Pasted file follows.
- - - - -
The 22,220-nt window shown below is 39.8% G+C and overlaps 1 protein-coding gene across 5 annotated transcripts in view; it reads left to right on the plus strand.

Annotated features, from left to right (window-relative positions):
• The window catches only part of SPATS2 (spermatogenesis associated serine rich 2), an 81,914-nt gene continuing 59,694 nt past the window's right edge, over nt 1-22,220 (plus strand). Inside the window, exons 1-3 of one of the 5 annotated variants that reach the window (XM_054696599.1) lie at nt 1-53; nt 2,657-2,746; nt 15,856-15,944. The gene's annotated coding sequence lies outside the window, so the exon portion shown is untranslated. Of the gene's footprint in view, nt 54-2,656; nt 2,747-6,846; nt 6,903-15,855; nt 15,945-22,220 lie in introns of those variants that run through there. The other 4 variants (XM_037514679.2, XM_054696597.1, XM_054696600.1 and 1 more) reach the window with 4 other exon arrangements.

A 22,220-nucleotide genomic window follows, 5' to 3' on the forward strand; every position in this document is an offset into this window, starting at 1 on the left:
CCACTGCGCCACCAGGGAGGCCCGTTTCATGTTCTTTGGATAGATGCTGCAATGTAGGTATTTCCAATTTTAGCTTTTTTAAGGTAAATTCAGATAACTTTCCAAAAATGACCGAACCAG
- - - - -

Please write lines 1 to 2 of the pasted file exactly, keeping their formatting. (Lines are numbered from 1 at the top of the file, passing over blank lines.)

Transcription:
The 22,220-nt window shown below is 39.8% G+C and overlaps 1 protein-coding gene across 5 annotated transcripts in view; it reads left to right on the plus strand.

Annotated features, from left to right (window-relative positions):